China / Society

New industry standards published for makers of baby-feeding bottles

By Cheng Yingqi (China Daily) Updated: 2014-04-03 09:21

New industry standards published for makers of baby-feeding bottles

Baby-feeding supplies line shelves at a supermarket in Chaoyang district in Beijing. Producers of bottles and related products for infants have published the country's first industrywide standards, some of which exceed standards in the West. Wang Jing / China Daily

China's producers of baby-feeding bottles have published the country's first industrywide standards for the bottles and their nipples.

The standards even exceed those of the West in some aspects, the producers say.

"The standards combine China's hygiene requirements and safety standards on materials with those of other countries and regions, including Europe and the United States," said Liang Mei, executive vice-president and secretary-general of the China Toy & Juvenile Products Association.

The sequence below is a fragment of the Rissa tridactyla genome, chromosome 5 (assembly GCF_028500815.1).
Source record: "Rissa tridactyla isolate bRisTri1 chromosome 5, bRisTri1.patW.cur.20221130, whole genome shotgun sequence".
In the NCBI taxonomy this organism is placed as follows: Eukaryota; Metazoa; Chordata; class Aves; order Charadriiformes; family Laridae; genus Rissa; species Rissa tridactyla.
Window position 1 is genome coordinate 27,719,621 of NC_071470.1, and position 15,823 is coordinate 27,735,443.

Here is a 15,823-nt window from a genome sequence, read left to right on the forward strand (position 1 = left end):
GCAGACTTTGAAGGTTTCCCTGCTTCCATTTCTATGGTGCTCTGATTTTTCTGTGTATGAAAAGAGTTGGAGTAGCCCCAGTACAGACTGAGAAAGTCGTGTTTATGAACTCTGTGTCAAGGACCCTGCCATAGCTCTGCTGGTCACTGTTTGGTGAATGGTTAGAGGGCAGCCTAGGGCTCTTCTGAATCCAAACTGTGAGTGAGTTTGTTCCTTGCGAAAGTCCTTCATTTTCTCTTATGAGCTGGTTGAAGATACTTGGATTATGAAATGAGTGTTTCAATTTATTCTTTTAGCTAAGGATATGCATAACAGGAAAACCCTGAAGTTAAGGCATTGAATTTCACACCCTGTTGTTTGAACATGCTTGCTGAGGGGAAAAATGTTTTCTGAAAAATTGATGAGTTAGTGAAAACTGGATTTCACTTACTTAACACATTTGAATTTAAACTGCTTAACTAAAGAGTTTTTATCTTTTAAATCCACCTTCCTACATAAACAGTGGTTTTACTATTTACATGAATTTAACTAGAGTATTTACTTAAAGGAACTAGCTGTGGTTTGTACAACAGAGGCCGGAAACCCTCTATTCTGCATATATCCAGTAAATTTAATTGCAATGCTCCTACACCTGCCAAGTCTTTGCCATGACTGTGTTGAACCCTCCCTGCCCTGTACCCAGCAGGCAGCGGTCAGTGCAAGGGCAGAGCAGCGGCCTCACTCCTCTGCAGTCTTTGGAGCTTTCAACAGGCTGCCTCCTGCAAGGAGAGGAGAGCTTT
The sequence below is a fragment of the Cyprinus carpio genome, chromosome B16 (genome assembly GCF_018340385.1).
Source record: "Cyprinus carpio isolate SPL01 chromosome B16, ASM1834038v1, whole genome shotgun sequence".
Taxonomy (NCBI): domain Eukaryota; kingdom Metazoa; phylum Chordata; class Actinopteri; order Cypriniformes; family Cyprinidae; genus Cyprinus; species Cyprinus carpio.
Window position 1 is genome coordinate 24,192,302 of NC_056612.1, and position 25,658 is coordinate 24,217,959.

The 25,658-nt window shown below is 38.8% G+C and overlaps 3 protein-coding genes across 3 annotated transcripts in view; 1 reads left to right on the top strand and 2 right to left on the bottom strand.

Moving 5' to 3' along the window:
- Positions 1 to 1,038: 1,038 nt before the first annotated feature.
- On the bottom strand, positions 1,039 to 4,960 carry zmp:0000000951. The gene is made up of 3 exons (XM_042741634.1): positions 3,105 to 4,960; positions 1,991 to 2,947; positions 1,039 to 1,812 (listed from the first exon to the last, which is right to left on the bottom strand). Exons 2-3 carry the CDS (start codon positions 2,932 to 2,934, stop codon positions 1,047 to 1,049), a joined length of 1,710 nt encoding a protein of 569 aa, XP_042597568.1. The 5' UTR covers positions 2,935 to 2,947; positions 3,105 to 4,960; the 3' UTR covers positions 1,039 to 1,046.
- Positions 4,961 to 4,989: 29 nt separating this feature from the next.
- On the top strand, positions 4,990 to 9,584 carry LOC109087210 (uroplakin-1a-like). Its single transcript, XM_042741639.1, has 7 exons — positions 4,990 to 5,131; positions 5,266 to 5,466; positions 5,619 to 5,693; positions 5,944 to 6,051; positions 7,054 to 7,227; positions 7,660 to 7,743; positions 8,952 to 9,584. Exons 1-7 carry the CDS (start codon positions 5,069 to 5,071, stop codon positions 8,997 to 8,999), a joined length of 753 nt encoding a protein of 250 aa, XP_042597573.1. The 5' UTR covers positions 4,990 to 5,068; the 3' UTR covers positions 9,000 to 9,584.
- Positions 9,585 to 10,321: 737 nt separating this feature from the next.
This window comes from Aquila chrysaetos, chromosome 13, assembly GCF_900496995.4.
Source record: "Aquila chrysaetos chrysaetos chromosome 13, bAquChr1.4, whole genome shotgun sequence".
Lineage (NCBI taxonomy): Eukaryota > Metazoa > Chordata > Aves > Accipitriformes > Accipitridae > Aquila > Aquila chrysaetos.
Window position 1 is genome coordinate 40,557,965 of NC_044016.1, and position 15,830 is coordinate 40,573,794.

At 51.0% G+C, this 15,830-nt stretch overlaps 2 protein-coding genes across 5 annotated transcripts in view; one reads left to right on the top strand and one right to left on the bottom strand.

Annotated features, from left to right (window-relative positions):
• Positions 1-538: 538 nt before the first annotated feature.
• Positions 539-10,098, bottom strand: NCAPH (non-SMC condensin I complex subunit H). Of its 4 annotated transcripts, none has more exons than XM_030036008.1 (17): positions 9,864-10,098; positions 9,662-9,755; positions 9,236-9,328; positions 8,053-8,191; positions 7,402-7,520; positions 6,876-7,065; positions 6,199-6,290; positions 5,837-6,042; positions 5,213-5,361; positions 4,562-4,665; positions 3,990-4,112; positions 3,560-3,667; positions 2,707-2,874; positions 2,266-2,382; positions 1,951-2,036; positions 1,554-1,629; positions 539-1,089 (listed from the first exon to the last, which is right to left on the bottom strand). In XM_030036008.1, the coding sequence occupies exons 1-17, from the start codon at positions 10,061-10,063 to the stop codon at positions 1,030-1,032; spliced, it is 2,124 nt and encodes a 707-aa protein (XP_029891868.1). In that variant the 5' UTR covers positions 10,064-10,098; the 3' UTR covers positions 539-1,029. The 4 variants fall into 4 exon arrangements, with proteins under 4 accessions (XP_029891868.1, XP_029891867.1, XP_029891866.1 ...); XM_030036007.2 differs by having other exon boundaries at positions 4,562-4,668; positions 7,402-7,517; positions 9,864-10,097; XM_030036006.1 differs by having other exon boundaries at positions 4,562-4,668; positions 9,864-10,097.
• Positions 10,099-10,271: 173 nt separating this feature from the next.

"Our standards emphasize the physical and chemical properties of the feeding bottles and nipples," Liang said.

The standards include detailed requirements relating to the hygienic properties of materials used in the feeding bottles, as well as a product's resistance to falling and its concentration of phthalates - chemicals used in plastics to add flexibility.

Rigorous measuring methods established by the Chinese standards go beyond what is required in Europe, Liang said.

A survey conducted by the toy products association in March 2013 found that the manufacture of feeding bottles and nipples in China was chaotic because of the lack of industry standards.

"Since there were no national standards, some producers followed those of foreign countries, while others followed the national standards on toys," Liang said.

"However, a baby could be harmed by hazardous substances in feeding bottles and nipples through oral contact, so the spotty quality was worrisome."

Chen Ming, director of the Yangzhou Import & Export Toy Inspection Institute, gave an example of graduation errors on the bottles.

"Last year, media reported that a baby girl in Chongqing had abnormal liver function because she had been fed milk in high concentrations caused by an error in the graduation markings on her feeding bottle," Chen said.

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